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Attracting Diversity without Tokenism

There are real and genuine ways a business can attract diverse clients without tokenizing any race, ethnicity, religion, gender, or sexual orientation.

In recent years, it has been inspiring and uplifting to see the event industry grow to become more inclusive and welcoming to people from all walks of life. Collectively, we believe that love is love and that every person on the planet is deserving of fair and equal treatment. 

As a result, many event professionals have committed their businesses to embrace diversity and being more intentional about how they market their brands. However, there is a fine line between diversity and tokenism—and those who fall on the wrong side of the coin will come across as insincere and potentially misleading.  

By definition, tokenism is the practice of only making a symbolic effort to do a particular thing, especially by recruiting a small number of people from underrepresented groups to give the appearance of sexual or racial equality within a workforce.  

Simply put, tokenism is using representation from an inauthentic place for one’s benefit. 

Fortunately, there are real and genuine ways a business can attract diverse clients without tokenizing any race, ethnicity, religion, gender, or sexual orientation—even if your past work isn’t representative of the inclusive values of your present and future. 

Consider styled shoots. 

Styled shoots are an excellent way to curate imagery, regardless of purpose. Maybe you want to showcase a new product or build a partnership with a local venue; a styled shoot provides an opportunity to do just that. However, it’s critical to be sensitive and mindful of your true intentions. People are not props. If you are showcasing diversity just to look “woke,” you’re doing it wrong.  

If you are doing a styled shoot of a same-sex couple just to book more LGBTQ+ clients, that is a prime example of tokenizing. It’s not about you—it’s about the creativity and vendor collaboration, as it should be with any shoot. Keep the focus the same as if you were using a heterosexual couple.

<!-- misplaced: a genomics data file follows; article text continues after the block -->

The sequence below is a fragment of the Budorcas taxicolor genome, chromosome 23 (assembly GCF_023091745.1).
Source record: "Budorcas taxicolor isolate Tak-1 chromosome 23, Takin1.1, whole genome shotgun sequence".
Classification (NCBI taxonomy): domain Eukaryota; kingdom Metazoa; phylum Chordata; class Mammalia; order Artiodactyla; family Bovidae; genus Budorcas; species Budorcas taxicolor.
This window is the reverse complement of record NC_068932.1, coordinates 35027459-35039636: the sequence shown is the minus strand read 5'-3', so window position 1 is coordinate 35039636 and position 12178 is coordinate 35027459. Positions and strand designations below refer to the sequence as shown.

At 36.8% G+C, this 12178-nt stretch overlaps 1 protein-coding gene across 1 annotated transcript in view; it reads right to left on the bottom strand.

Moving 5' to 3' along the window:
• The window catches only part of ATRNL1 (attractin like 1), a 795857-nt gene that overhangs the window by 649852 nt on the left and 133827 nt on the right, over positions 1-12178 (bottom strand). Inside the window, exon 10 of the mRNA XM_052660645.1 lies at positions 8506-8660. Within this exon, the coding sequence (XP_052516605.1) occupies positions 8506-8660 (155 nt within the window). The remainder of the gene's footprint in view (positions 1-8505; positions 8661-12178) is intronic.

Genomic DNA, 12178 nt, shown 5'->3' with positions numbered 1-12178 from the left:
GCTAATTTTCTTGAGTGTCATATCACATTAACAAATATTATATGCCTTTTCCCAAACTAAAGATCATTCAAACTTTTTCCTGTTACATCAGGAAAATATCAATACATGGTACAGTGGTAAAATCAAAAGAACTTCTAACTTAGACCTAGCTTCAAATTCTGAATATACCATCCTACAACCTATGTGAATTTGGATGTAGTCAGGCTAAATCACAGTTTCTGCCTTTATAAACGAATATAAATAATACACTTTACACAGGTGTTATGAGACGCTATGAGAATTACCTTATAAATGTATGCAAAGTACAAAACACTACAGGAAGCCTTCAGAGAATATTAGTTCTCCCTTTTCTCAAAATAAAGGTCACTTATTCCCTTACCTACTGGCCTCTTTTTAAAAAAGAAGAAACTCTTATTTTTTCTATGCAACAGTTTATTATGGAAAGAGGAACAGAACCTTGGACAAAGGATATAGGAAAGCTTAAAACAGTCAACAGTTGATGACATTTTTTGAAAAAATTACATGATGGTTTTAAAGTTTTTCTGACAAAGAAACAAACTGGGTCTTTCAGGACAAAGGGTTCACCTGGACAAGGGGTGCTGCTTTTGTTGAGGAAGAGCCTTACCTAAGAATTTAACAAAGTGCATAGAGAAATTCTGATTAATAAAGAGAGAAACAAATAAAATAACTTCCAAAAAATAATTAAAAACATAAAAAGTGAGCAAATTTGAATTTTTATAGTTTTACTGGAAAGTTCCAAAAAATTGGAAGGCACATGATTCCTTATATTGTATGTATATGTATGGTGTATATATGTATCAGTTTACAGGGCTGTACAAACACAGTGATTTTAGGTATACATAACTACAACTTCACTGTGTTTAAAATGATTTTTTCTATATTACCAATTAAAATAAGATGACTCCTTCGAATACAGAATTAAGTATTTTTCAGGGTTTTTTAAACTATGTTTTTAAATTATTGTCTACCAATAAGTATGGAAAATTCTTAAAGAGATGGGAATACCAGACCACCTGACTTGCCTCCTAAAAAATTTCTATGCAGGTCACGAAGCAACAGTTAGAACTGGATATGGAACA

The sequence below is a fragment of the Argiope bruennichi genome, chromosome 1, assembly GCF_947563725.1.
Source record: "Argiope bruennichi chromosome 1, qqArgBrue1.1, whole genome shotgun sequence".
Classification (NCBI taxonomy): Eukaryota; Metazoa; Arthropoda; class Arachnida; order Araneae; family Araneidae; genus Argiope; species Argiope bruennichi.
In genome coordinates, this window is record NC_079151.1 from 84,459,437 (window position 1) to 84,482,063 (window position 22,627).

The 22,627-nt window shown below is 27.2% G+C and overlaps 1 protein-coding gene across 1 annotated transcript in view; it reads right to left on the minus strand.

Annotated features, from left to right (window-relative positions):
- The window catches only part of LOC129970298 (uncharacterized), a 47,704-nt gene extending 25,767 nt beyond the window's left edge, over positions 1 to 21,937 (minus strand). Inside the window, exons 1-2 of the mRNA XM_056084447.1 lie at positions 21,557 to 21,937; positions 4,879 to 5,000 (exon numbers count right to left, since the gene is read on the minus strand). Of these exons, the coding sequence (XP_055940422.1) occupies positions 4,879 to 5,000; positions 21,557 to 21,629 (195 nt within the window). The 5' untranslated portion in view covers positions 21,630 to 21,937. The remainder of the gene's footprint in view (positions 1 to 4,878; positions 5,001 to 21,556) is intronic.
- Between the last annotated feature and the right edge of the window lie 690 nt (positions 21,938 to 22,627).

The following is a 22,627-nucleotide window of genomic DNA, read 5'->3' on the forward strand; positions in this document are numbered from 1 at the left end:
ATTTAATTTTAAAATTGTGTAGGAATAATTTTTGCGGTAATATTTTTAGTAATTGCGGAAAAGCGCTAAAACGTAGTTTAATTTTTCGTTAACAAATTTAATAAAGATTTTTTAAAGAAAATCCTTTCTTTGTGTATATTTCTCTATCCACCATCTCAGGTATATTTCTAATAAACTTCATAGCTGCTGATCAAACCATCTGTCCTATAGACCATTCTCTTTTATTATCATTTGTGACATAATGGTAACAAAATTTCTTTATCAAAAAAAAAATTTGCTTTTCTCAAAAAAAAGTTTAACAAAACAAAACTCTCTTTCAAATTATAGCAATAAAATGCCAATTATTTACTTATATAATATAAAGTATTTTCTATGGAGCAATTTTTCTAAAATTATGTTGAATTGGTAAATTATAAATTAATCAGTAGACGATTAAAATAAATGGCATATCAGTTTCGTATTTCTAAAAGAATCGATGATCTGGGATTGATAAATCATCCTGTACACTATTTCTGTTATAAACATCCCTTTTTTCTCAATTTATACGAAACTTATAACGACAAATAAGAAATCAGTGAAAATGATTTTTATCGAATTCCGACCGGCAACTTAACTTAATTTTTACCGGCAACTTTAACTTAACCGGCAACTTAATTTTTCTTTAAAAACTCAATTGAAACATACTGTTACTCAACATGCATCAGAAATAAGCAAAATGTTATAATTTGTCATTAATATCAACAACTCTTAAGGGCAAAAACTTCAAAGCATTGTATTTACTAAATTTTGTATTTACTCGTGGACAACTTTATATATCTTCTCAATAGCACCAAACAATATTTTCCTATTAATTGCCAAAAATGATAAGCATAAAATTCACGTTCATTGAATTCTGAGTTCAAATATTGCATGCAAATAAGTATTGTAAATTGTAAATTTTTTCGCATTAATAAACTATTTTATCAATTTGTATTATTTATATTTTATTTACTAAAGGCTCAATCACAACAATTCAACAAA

Additionally, remember that representation matters. Do not hire hetero models to play an LGBTQ+ couple or an able-bodied person to be in a wheelchair. If you want to embrace diversity, you need to embrace diverse talent of all colors, creeds, genders, and body types. 

Adjust your language. 

A diversity-focused business requires more than just a few images on your social media; inclusivity needs to become the foundation of your brand values. Go beyond the pictures and adjust your language and the way you communicate with clients. To be truly equality-minded, you need to show up in every way—not just when it is convenient or easy.  

Sift through your website for gendered terms, like bridal party or best man, and replace them with inclusive phrases, like the wedding party or best person. Likewise, consider adding a field to your contact form for prospects to designate their chosen pronouns; that way, you can respect their identity from your very first email or consultation.  

If you have a team that works directly with clients, it’s important to hold diversity training to ensure that your prospects and clients receive a consistent, respectful experience across the board.  

Market in the right places. 

If you are looking to reach diverse audiences, you need to broaden your horizons regarding your preferred media outlets. Consider mixing up your marketing approach by seeking press from niche publications that target a wider audience. For example, Dancing with Her, Men’s Vows, and Love Inc. can help position you in front of LGBTQ+ couples. Likewise, blogs like Munaluchi and I Do Bilingual can also help you break barriers and expand your reach.  

Real wedding submissions are, naturally, the low-hanging fruit when it comes to niche features, but you may also consider advertising or editorial contributions as well. When your brand consistently shows up in these channels, you will be recognized for your inclusive values.  

It may take extra time and effort to build new media relationships, but that’s all part of being equality-minded—taking those additional steps to ensure you are authentically putting your best inclusive foot forward. 

Ultimately, you get what you put out. If you are only showcasing a certain type of client, that’s who you will attract. It’s essential to broaden your client base to showcase genuine diversity on your website and social media. Be honest with yourself and think about the “why” behind your push for inclusivity; it should not be about jumping on any “woke” bandwagon but rather about valuing equality for all people and carrying that out in your own business. 

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